Anton Christiansen, is the son of Christian Christiansen and is one of the highly respected citizens of Goose Prairie township, Clay county, his home being in section 2, while his farm reaches in both sections 1 and 2. Mr. Christiansen was born in Tronhjem, Norway, in 1884, and while a young man, he set sail for America, and found himself located in Council Bluffs, Iowa. Here he worked for the railroad company for a time, but decided that a better field for young men to make a livelihood, was in Minnesota, and in 1868 he settled in Filmore county, and bought up some cheap farm land and followed the occupation of farming for some ten years, and here he was married to Miss Mary Anderson, daughter of Anders Anderson, also natives of Norway. She was born in Ringerike, Norway, in 1850, and came to Filmore county, Minnesota, with her parents in 1868. Mrs. Christianson‘s father and mother both died here in Clay county. In 1878, Mr. Christiansen made his first trip overland to Clay county in search for a homestead location. Goose Prairie looking most favorable to him, he decided to make this his permanent home, and after making several trips across the country, he moved to that place in 1881, settled on his present farm, which was then a timber claim, and erected his little frame shanty, 14×16, where, with Mrs. Christiansen as his most faithful help-meet, he accumulated his comfortable home. In 1901 he erected a fine barn 70×54, with a capacity for ninety tons of hay, and also a fine large granary. His farm is well stocked with cattle and hogs, and the greater part of the farm work is carried on by his sons, under his wise and businesslike management. Mr. Christianson is now, at the age of sixty-five years, practically a retired farmer and live at ease with his wife and family, as the result of their hard labors.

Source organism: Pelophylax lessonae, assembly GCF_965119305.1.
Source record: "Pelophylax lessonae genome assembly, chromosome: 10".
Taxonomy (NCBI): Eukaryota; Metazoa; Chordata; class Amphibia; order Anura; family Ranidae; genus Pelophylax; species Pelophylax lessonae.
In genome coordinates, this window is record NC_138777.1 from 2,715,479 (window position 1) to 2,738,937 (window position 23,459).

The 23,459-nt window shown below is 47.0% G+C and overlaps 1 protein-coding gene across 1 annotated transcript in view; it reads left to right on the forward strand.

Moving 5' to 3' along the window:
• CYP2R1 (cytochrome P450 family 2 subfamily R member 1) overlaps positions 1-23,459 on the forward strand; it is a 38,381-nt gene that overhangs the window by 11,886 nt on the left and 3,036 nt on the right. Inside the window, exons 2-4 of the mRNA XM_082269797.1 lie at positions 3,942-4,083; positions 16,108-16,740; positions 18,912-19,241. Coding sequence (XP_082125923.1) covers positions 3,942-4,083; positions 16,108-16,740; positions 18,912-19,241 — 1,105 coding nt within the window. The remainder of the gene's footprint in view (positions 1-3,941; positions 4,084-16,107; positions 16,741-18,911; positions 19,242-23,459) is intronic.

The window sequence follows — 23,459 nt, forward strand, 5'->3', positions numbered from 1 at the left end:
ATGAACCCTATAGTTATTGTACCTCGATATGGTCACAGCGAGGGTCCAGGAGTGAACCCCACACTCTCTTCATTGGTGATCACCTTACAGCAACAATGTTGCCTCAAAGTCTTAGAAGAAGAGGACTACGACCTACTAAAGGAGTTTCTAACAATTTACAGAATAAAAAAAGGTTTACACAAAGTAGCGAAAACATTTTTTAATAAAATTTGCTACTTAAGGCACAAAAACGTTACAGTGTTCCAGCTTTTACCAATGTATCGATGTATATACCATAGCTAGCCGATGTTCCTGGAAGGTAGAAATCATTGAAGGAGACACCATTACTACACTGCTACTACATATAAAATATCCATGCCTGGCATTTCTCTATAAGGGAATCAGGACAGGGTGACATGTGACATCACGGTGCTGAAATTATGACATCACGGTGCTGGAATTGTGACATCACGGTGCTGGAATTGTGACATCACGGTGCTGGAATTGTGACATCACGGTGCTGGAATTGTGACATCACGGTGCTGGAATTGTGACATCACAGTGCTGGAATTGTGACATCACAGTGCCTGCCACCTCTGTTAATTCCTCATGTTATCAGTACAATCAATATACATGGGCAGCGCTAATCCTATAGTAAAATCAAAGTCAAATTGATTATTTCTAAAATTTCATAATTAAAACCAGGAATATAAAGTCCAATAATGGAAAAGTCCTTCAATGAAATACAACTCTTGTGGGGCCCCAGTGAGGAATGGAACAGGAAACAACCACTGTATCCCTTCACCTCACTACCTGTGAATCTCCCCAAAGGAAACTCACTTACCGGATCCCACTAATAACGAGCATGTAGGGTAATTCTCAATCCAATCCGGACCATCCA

Mr. and Mrs. Christianson are both members of the United Lutheran Church.
Their farm comprises some 400 acres in the townships of Goose Prairie and Ulen, with nearly all under good fence, good water, etc., with about two acres of trees, a fine orchard, and taken as a whole, the land is worth at least $40.00 per acre.
C.F. Cooper & Company, History of the Red River Valley, Past And Present: Including an Account of the Counties, Cities, Towns And Villages of the Valley From the Time of Their First Settlement And Formation, volumes 1-2; Grand Forks: Herald printing company, 1909.